Citrusy, tangy, spicy and ultra aromatic, these lemongrass tamarind mussels were stir fried. Cooking time was less than ten minutes and a greater part of that is sauteing the lemongrass, ginger, garlic and chilies to really bring out the flavors.
Stir fried mussels? But aren’t mussels meant to be cooked as a soup? Are you kidding?
How many ways can you cook mussels? You can bake them, cook them with rice, garlicky fettuccine or cheesy spaghetti, stir fry them, cook them into a soup or even grill them directly over glowing coals. The more adventurous you are, the more dishes you can dream up and you can build your mussel repertoire to infinity.
To cook these lemongrass tamarind mussels, you’ll need to soak the mussels beforehand (see the complete tutorial).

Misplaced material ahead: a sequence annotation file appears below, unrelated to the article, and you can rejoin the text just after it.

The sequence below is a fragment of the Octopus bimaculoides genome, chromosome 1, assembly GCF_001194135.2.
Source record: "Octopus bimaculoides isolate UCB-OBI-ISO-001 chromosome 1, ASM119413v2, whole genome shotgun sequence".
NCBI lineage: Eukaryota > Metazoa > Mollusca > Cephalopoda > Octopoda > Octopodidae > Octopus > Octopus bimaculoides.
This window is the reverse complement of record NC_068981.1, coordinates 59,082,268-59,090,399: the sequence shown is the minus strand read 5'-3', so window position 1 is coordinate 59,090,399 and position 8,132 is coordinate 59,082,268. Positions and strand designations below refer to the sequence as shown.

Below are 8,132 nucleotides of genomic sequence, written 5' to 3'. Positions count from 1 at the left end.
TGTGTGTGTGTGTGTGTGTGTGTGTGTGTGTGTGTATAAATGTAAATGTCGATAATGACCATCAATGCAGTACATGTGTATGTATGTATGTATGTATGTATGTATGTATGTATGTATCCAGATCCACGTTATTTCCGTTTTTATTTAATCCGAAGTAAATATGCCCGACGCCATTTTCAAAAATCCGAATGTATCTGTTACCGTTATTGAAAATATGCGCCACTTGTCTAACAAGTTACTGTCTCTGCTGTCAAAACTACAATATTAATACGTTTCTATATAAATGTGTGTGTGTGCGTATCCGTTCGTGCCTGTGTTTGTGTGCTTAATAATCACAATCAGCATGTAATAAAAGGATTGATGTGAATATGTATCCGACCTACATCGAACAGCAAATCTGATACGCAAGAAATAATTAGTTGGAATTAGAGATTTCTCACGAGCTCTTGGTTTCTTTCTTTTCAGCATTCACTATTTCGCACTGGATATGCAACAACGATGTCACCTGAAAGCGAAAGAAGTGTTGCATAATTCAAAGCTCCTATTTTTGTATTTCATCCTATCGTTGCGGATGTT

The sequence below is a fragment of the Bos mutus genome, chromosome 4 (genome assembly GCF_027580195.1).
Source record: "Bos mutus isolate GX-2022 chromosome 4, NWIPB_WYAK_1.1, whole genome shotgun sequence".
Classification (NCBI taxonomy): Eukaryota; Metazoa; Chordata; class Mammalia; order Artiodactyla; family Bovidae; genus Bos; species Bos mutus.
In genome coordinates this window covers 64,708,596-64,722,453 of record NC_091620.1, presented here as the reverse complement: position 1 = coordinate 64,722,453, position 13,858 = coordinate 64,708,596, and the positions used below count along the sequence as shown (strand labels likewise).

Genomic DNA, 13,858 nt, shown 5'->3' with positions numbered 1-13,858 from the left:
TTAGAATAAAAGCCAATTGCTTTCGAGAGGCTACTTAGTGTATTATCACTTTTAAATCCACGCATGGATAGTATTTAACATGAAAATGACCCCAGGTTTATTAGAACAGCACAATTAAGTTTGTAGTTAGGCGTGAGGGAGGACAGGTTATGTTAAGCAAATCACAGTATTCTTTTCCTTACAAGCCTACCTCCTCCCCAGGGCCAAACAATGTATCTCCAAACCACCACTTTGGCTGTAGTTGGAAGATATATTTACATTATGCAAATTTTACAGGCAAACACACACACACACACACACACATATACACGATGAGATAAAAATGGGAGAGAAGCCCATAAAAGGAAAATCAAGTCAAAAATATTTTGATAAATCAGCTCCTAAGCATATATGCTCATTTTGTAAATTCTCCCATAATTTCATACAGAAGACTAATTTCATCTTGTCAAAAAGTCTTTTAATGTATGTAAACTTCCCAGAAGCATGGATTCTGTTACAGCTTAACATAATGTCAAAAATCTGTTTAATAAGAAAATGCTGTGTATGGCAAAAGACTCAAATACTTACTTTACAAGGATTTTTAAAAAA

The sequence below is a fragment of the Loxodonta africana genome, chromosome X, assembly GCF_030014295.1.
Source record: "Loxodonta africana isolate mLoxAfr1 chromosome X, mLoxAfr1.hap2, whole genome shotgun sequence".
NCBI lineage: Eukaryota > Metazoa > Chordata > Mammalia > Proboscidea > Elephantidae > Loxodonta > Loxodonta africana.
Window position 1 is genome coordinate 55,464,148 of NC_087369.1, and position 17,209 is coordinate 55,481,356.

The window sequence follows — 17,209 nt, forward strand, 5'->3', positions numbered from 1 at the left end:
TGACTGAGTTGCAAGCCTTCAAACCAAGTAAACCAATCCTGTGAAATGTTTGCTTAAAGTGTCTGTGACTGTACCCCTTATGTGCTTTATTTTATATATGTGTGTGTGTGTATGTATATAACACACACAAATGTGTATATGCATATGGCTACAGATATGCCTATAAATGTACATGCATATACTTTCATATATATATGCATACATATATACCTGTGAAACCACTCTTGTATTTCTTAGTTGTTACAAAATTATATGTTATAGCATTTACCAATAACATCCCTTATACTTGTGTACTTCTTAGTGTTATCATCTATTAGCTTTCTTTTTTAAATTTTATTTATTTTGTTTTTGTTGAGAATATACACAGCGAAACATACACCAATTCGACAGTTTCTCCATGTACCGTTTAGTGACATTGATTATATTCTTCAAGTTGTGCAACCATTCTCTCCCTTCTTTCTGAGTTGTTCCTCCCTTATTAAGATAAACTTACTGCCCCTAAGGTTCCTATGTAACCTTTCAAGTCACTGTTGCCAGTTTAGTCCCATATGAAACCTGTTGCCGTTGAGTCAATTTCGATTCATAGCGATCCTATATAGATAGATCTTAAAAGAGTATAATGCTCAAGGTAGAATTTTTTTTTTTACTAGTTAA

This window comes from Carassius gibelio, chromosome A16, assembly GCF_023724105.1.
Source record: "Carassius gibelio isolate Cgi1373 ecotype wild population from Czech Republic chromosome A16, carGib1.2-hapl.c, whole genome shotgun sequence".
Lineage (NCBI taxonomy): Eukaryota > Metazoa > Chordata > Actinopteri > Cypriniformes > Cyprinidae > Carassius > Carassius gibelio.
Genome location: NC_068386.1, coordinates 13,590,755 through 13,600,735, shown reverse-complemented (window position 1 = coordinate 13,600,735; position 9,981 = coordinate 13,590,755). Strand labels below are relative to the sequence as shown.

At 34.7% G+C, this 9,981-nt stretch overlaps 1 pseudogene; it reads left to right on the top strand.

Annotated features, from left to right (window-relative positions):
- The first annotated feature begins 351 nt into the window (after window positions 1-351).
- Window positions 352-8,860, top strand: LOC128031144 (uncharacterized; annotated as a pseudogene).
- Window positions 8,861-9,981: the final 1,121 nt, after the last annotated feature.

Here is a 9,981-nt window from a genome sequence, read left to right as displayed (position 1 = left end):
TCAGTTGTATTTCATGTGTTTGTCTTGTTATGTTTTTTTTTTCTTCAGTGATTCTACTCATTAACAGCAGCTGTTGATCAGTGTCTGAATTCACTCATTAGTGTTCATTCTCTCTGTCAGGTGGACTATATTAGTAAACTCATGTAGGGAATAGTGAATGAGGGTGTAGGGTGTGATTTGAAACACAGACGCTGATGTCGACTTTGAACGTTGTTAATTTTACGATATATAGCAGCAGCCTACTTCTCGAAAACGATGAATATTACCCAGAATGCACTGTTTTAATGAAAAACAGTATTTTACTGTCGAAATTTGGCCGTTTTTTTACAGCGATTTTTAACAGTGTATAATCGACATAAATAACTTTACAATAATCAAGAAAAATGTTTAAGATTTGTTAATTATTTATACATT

The tamarind component is tamarind paste.
- 4 cloves garlic
- one-inch knob of ginger
- 2 stalks lemongrass (see tips)
- 1 finger chili
- 1 small carrot
- 1 tablespoon cooking oil
- ½ kilo fresh mussels, soaked and de-bearded
- 2 tablespoons tamarind paste
- fish sauce, to taste
- 10 scallions
- Peel and crush the garlic.
- Peel and roughly chop the ginger.
- Roughly chop the lemongrass.
- Slice the chili.
- Using a mortar and pestle (or a small food processor), grind the garlic, ginger, chili and lemongrass into a paste.
- Peel the carrot and thinly slice as well.
- Heat the cooking oil in a wok or frying pan. Stir fry the carrot slices for half a minute. Scoop out and set aside.
- Add the spice paste to the oil. Cook over medium-low heat until aromatic and the solids separate from the oil.
- Dump the soaked and de-bearded mussels into the pan. Turn up the heat to high. Splash in fish sauce. Stir fry for a minute or two or just until the shells open.
- Add the carrot slices back to the pan. Toss. Taste the sauce. Add more fish sauce, if needed. Add the scallions. Toss a few more times. Turn off the heat.
- Serve the lemongrass tamarind mussels immediately.